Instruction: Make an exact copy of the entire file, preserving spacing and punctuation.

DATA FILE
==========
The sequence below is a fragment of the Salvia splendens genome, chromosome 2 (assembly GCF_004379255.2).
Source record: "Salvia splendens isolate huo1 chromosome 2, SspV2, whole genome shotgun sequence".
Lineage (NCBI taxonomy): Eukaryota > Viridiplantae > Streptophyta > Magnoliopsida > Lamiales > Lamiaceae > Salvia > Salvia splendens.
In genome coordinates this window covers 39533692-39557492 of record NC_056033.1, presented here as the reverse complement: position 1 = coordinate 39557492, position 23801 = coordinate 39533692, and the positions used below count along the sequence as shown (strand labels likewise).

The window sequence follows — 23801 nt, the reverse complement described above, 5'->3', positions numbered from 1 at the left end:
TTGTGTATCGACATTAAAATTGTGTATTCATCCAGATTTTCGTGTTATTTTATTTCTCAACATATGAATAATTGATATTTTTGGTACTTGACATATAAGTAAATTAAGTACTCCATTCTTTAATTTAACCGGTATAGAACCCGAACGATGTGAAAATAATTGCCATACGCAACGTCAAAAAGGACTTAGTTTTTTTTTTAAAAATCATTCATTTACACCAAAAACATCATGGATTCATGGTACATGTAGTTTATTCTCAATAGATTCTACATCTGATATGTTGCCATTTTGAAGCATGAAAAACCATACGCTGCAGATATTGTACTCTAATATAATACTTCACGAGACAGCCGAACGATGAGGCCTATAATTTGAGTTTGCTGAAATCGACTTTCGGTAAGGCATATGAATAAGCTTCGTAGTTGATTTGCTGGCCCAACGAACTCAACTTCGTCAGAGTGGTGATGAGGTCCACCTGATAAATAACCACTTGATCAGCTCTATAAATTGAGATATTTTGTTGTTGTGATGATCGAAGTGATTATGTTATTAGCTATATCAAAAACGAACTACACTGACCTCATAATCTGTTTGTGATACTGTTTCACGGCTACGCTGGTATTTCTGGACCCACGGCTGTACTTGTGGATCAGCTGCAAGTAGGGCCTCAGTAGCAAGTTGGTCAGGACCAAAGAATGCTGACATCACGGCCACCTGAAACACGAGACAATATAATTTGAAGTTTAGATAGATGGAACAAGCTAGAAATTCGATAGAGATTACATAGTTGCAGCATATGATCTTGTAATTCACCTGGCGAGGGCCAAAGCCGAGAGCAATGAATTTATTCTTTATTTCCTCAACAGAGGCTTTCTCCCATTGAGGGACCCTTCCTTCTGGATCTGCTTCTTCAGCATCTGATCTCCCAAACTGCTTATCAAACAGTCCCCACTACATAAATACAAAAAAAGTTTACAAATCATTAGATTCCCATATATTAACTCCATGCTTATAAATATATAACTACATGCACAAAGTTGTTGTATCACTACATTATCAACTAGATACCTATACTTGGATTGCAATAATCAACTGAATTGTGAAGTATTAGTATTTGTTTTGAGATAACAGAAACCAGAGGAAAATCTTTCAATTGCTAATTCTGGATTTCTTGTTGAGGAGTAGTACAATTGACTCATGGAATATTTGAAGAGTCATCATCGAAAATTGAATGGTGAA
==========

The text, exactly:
The sequence below is a fragment of the Salvia splendens genome, chromosome 2 (assembly GCF_004379255.2).
Source record: "Salvia splendens isolate huo1 chromosome 2, SspV2, whole genome shotgun sequence".
Lineage (NCBI taxonomy): Eukaryota > Viridiplantae > Streptophyta > Magnoliopsida > Lamiales > Lamiaceae > Salvia > Salvia splendens.
In genome coordinates this window covers 39533692-39557492 of record NC_056033.1, presented here as the reverse complement: position 1 = coordinate 39557492, position 23801 = coordinate 39533692, and the positions used below count along the sequence as shown (strand labels likewise).

The window sequence follows — 23801 nt, the reverse complement described above, 5'->3', positions numbered from 1 at the left end:
TTGTGTATCGACATTAAAATTGTGTATTCATCCAGATTTTCGTGTTATTTTATTTCTCAACATATGAATAATTGATATTTTTGGTACTTGACATATAAGTAAATTAAGTACTCCATTCTTTAATTTAACCGGTATAGAACCCGAACGATGTGAAAATAATTGCCATACGCAACGTCAAAAAGGACTTAGTTTTTTTTTTAAAAATCATTCATTTACACCAAAAACATCATGGATTCATGGTACATGTAGTTTATTCTCAATAGATTCTACATCTGATATGTTGCCATTTTGAAGCATGAAAAACCATACGCTGCAGATATTGTACTCTAATATAATACTTCACGAGACAGCCGAACGATGAGGCCTATAATTTGAGTTTGCTGAAATCGACTTTCGGTAAGGCATATGAATAAGCTTCGTAGTTGATTTGCTGGCCCAACGAACTCAACTTCGTCAGAGTGGTGATGAGGTCCACCTGATAAATAACCACTTGATCAGCTCTATAAATTGAGATATTTTGTTGTTGTGATGATCGAAGTGATTATGTTATTAGCTATATCAAAAACGAACTACACTGACCTCATAATCTGTTTGTGATACTGTTTCACGGCTACGCTGGTATTTCTGGACCCACGGCTGTACTTGTGGATCAGCTGCAAGTAGGGCCTCAGTAGCAAGTTGGTCAGGACCAAAGAATGCTGACATCACGGCCACCTGAAACACGAGACAATATAATTTGAAGTTTAGATAGATGGAACAAGCTAGAAATTCGATAGAGATTACATAGTTGCAGCATATGATCTTGTAATTCACCTGGCGAGGGCCAAAGCCGAGAGCAATGAATTTATTCTTTATTTCCTCAACAGAGGCTTTCTCCCATTGAGGGACCCTTCCTTCTGGATCTGCTTCTTCAGCATCTGATCTCCCAAACTGCTTATCAAACAGTCCCCACTACATAAATACAAAAAAAGTTTACAAATCATTAGATTCCCATATATTAACTCCATGCTTATAAATATATAACTACATGCACAAAGTTGTTGTATCACTACATTATCAACTAGATACCTATACTTGGATTGCAATAATCAACTGAATTGTGAAGTATTAGTATTTGTTTTGAGATAACAGAAACCAGAGGAAAATCTTTCAATTGCTAATTCTGGATTTCTTGTTGAGGAGTAGTACAATTGACTCATGGAATATTTGAAGAGTCATCATCGAAAATTGAATGGTGAA